From Meddling to Leadership

From Meddling to Leadership

by | 'Oct 27, 2017' | Family Business Basics | 0 comments

“From Meddling to Leadership” discusses the interplay of roles in family business leadership between family business owners and the board of directors.

Question:

Which of the following is the measure of success for a multi-generational family business?

  • Top-line (sales) growth through geographic expansion
  • Going public
  • Exit through sale to an industry giant
  • Diversifying into new products or services
  • Expanding through acquisition
  • Employing family members

Answer:

Only the owners know. There is no single definition of business success, and no single path to achieving it. 

So, who should decide which path to take?

Not the CEO of the business, or the board (though they will make critical contributions to the discussion and the decision-making). It is the owners—the shareholders, those who hold the equity—who determine the vision and direction for their capital and, therefore, for the business. It is the owners’ prerogative to set the bar through effective family business leadership.

Those who inherit shares of family businesses often look to public companies for models—but they absorb the wrong lesson. Public company shareholders generally are looking for a financial return on their investment. Family business owners certainly seek a return as well—but not just a financial return. Owning a family business encompasses family values, a legacy of innovation and entrepreneurship, and, often, a commitment to something larger than the business itself. Ownership of a family business means ownership of all the core capital: human capital and enterprise capital, as well as financial capital. A financial yardstick is useless—even misleading—for measuring these other forms of capital, but that is the yardstick public company shareholders use.

If family business owners choose to act like public shareholders—passive, reliant on the board of directors to watch over their interests, measuring return purely with a financial yardstick—then they risk losing control over their non-financial capital, and potentially, losing it entirely. By becoming engaged, owners can play an active and important role in guiding the future of the business.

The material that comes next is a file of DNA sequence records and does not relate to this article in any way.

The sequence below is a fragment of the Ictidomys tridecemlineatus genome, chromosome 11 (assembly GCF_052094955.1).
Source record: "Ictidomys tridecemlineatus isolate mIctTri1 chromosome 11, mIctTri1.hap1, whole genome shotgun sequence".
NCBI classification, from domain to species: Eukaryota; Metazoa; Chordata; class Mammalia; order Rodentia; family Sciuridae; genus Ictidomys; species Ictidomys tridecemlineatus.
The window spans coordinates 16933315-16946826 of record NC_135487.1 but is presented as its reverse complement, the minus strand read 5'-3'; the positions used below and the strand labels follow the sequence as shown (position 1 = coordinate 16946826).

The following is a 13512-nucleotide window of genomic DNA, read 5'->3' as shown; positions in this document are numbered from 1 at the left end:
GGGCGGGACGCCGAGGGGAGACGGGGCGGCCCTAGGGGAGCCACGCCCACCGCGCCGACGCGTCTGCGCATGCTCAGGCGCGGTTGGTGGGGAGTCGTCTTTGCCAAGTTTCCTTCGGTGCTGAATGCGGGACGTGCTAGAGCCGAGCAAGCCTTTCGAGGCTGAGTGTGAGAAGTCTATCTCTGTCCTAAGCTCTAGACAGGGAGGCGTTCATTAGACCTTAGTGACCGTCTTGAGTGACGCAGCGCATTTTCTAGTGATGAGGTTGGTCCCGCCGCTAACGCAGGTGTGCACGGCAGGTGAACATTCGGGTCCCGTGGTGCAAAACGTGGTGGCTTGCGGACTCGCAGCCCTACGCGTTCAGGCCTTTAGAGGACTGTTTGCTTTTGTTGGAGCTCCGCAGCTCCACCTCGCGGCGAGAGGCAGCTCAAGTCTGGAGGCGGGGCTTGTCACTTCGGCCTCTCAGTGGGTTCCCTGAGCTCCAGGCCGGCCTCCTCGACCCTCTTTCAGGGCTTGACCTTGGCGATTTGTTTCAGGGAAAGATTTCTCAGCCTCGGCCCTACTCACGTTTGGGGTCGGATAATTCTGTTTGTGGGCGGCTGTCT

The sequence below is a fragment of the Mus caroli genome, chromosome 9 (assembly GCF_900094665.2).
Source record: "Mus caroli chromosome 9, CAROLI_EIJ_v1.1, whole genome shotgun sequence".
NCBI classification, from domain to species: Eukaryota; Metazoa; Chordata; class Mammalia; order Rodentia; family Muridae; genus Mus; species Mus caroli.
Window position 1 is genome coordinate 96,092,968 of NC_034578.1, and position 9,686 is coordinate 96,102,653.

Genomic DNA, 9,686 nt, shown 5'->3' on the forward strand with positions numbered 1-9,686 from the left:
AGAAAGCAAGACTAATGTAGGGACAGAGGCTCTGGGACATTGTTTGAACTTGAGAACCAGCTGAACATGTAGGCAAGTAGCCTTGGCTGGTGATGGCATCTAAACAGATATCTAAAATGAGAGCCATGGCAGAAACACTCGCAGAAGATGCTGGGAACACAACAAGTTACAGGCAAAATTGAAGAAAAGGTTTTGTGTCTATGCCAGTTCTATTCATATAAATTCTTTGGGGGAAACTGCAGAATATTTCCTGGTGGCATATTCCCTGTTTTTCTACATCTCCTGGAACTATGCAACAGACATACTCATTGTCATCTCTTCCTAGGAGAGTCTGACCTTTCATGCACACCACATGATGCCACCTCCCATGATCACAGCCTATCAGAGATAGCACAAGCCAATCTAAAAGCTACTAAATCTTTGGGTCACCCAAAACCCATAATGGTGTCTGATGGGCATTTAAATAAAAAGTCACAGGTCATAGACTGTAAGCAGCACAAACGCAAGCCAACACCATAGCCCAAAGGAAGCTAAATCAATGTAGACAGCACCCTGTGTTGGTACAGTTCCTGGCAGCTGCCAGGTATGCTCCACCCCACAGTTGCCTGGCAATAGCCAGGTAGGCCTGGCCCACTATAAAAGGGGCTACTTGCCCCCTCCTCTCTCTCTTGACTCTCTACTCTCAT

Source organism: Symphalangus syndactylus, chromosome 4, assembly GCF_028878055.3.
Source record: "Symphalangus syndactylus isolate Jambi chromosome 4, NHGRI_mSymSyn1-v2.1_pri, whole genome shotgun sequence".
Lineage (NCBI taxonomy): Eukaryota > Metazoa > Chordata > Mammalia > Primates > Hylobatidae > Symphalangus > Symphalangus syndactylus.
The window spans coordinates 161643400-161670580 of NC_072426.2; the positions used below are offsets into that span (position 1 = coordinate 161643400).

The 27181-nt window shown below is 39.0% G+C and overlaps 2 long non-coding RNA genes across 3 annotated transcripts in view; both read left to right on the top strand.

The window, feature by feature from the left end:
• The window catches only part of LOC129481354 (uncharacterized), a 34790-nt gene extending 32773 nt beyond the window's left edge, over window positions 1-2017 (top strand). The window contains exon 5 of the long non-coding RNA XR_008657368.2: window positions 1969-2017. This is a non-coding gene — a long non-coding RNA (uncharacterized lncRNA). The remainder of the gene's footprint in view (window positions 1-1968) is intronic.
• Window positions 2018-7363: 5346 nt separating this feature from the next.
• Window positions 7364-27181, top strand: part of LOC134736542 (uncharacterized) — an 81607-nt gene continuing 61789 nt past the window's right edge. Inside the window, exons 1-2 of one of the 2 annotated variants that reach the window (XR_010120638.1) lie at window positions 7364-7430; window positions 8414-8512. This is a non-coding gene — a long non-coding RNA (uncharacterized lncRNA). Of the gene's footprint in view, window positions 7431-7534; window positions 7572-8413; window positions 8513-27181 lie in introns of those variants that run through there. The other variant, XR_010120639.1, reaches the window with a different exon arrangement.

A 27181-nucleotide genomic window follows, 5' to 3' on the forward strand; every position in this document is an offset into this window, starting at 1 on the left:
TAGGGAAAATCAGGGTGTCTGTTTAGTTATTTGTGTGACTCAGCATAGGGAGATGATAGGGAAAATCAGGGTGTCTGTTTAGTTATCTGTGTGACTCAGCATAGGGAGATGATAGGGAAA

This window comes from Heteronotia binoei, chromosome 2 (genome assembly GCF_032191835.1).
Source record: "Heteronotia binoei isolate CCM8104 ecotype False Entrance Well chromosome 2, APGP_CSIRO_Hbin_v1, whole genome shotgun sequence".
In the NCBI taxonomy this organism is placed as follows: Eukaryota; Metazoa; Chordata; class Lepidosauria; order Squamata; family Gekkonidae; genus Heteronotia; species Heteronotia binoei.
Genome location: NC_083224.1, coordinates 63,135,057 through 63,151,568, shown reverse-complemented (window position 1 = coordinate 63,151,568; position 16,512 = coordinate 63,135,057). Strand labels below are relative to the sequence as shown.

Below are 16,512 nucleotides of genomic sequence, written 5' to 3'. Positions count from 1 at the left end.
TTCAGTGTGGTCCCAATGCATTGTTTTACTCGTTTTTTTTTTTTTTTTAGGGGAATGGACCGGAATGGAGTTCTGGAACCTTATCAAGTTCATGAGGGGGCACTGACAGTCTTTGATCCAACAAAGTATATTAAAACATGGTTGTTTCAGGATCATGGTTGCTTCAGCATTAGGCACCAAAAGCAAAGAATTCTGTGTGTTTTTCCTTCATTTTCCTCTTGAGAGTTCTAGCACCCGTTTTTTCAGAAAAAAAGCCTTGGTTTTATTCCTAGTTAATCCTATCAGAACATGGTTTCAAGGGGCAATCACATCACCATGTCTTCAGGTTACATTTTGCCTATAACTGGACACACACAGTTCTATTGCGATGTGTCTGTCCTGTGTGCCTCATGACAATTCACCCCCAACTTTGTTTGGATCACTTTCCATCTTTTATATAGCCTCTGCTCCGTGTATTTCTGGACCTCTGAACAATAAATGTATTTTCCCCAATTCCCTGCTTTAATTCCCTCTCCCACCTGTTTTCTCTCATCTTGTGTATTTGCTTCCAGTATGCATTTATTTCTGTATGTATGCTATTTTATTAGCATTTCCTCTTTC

“But if we get more involved, won’t we be meddling?”

If the owners start directing which firm the company should hire to plow the driveway, or at what price to sell a new product, or how much to pay the new COO, then yes, that’s meddling. Engaged ownership means acting at a higher level: it means defining the vision for the future of the capital that is invested in the business.

The owners’ vision of success for their family’s capital has important ramifications for business strategy.

Without input from the owners, it is almost impossible for an independent board to set strategy that meets the owners’ objectives for their capital. Independent directors might see bringing in private equity capital (and expertise) as a swift path to financial growth, while to the owners, such a path would involve an unacceptable loss of control. The board might fear nepotism and prefer to cultivate a non-family employee base, while the owners see the business as an important source of jobs for family members, both as a source of financial capital for younger family members and as a proving ground for the family’s human capital. And the directors might assume that a sale of the business at an attractive multiple of EBITDA would thrill the owners (and provide a nice return on their own shares, should they hold some), even as the owners envision passing their shares to the next generation of family members. The board may want to reinvest profits in the existing business, while the owners seek to harvest capital to invest in the entrepreneurial ideas of their rising generation.

Engaged ownership takes time, commitment, and focus.

The owners need to be able to articulate a shared purpose—the answer to the question, “Why do we want to be owners of this business together, if at all?”— and their vision for the future of the business as an integral part of their core capital. Then they need to work with the board to help them understand that vision. When the board points out the tradeoffs inherent in that vision—as they should—the owners will need to be able to stand up for their position.

“Owners who don’t know where they’re going, won’t like where they end up. Engaged owners see their destination and lead the way.”


For more information on the the role of owner-led family business leadership and how it affects business decisions, read “Aligning Shared Purpose and Strategy